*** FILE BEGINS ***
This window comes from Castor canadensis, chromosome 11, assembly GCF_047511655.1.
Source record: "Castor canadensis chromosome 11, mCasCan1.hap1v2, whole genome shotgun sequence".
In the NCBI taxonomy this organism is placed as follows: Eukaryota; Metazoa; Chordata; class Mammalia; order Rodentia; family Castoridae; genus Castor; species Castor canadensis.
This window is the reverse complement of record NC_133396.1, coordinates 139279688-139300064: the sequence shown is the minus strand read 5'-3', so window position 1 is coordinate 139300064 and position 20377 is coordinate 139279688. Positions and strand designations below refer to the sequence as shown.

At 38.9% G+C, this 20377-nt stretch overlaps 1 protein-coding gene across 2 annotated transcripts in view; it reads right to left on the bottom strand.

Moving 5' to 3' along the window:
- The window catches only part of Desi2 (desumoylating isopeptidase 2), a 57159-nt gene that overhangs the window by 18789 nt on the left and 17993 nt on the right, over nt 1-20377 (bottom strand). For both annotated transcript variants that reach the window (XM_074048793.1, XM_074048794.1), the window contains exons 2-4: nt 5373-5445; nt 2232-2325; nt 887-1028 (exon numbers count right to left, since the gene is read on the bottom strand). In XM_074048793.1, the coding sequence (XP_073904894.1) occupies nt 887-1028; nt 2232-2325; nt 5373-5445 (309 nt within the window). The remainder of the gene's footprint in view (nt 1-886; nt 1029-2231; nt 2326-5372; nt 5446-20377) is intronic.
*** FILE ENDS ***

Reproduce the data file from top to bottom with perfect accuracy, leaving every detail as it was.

This window comes from Castor canadensis, chromosome 11, assembly GCF_047511655.1.
Source record: "Castor canadensis chromosome 11, mCasCan1.hap1v2, whole genome shotgun sequence".
In the NCBI taxonomy this organism is placed as follows: Eukaryota; Metazoa; Chordata; class Mammalia; order Rodentia; family Castoridae; genus Castor; species Castor canadensis.
This window is the reverse complement of record NC_133396.1, coordinates 139279688-139300064: the sequence shown is the minus strand read 5'-3', so window position 1 is coordinate 139300064 and position 20377 is coordinate 139279688. Positions and strand designations below refer to the sequence as shown.

At 38.9% G+C, this 20377-nt stretch overlaps 1 protein-coding gene across 2 annotated transcripts in view; it reads right to left on the bottom strand.

Moving 5' to 3' along the window:
- The window catches only part of Desi2 (desumoylating isopeptidase 2), a 57159-nt gene that overhangs the window by 18789 nt on the left and 17993 nt on the right, over nt 1-20377 (bottom strand). For both annotated transcript variants that reach the window (XM_074048793.1, XM_074048794.1), the window contains exons 2-4: nt 5373-5445; nt 2232-2325; nt 887-1028 (exon numbers count right to left, since the gene is read on the bottom strand). In XM_074048793.1, the coding sequence (XP_073904894.1) occupies nt 887-1028; nt 2232-2325; nt 5373-5445 (309 nt within the window). The remainder of the gene's footprint in view (nt 1-886; nt 1029-2231; nt 2326-5372; nt 5446-20377) is intronic.